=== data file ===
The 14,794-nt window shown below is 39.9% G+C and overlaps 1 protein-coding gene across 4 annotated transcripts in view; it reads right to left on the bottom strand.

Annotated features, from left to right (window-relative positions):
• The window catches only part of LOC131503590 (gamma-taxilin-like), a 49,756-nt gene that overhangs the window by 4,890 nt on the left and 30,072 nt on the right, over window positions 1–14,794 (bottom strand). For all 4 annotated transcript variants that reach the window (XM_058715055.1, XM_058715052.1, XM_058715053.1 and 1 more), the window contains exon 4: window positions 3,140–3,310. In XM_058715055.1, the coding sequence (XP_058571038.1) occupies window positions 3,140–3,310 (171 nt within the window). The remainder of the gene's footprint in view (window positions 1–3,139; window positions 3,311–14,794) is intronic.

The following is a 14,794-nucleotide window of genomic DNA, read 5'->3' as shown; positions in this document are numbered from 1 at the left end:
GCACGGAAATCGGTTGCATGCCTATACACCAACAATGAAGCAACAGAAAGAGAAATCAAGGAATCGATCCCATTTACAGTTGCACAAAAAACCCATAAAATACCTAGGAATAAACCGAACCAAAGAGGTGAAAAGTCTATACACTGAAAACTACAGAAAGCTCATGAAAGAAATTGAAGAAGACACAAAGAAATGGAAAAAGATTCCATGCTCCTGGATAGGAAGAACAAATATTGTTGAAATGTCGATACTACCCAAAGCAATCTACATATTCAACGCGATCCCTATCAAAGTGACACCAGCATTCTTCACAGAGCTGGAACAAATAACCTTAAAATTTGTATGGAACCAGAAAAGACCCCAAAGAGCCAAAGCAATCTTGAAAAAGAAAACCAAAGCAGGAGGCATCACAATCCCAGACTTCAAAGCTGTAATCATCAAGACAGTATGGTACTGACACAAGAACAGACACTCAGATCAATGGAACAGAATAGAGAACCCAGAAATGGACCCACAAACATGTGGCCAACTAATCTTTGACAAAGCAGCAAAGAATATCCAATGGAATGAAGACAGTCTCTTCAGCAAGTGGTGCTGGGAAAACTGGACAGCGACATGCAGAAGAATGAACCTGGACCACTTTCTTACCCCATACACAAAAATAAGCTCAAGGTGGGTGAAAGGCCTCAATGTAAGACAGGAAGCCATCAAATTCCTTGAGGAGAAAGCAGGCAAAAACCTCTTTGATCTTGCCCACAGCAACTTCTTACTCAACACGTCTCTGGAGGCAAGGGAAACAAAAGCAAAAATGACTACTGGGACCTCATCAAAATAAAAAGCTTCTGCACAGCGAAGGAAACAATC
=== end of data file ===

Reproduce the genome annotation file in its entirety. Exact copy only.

The 14,794-nt window shown below is 39.9% G+C and overlaps 1 protein-coding gene across 4 annotated transcripts in view; it reads right to left on the bottom strand.

Annotated features, from left to right (window-relative positions):
• The window catches only part of LOC131503590 (gamma-taxilin-like), a 49,756-nt gene that overhangs the window by 4,890 nt on the left and 30,072 nt on the right, over window positions 1–14,794 (bottom strand). For all 4 annotated transcript variants that reach the window (XM_058715055.1, XM_058715052.1, XM_058715053.1 and 1 more), the window contains exon 4: window positions 3,140–3,310. In XM_058715055.1, the coding sequence (XP_058571038.1) occupies window positions 3,140–3,310 (171 nt within the window). The remainder of the gene's footprint in view (window positions 1–3,139; window positions 3,311–14,794) is intronic.

The following is a 14,794-nucleotide window of genomic DNA, read 5'->3' as shown; positions in this document are numbered from 1 at the left end:
GCACGGAAATCGGTTGCATGCCTATACACCAACAATGAAGCAACAGAAAGAGAAATCAAGGAATCGATCCCATTTACAGTTGCACAAAAAACCCATAAAATACCTAGGAATAAACCGAACCAAAGAGGTGAAAAGTCTATACACTGAAAACTACAGAAAGCTCATGAAAGAAATTGAAGAAGACACAAAGAAATGGAAAAAGATTCCATGCTCCTGGATAGGAAGAACAAATATTGTTGAAATGTCGATACTACCCAAAGCAATCTACATATTCAACGCGATCCCTATCAAAGTGACACCAGCATTCTTCACAGAGCTGGAACAAATAACCTTAAAATTTGTATGGAACCAGAAAAGACCCCAAAGAGCCAAAGCAATCTTGAAAAAGAAAACCAAAGCAGGAGGCATCACAATCCCAGACTTCAAAGCTGTAATCATCAAGACAGTATGGTACTGACACAAGAACAGACACTCAGATCAATGGAACAGAATAGAGAACCCAGAAATGGACCCACAAACATGTGGCCAACTAATCTTTGACAAAGCAGCAAAGAATATCCAATGGAATGAAGACAGTCTCTTCAGCAAGTGGTGCTGGGAAAACTGGACAGCGACATGCAGAAGAATGAACCTGGACCACTTTCTTACCCCATACACAAAAATAAGCTCAAGGTGGGTGAAAGGCCTCAATGTAAGACAGGAAGCCATCAAATTCCTTGAGGAGAAAGCAGGCAAAAACCTCTTTGATCTTGCCCACAGCAACTTCTTACTCAACACGTCTCTGGAGGCAAGGGAAACAAAAGCAAAAATGACTACTGGGACCTCATCAAAATAAAAAGCTTCTGCACAGCGAAGGAAACAATC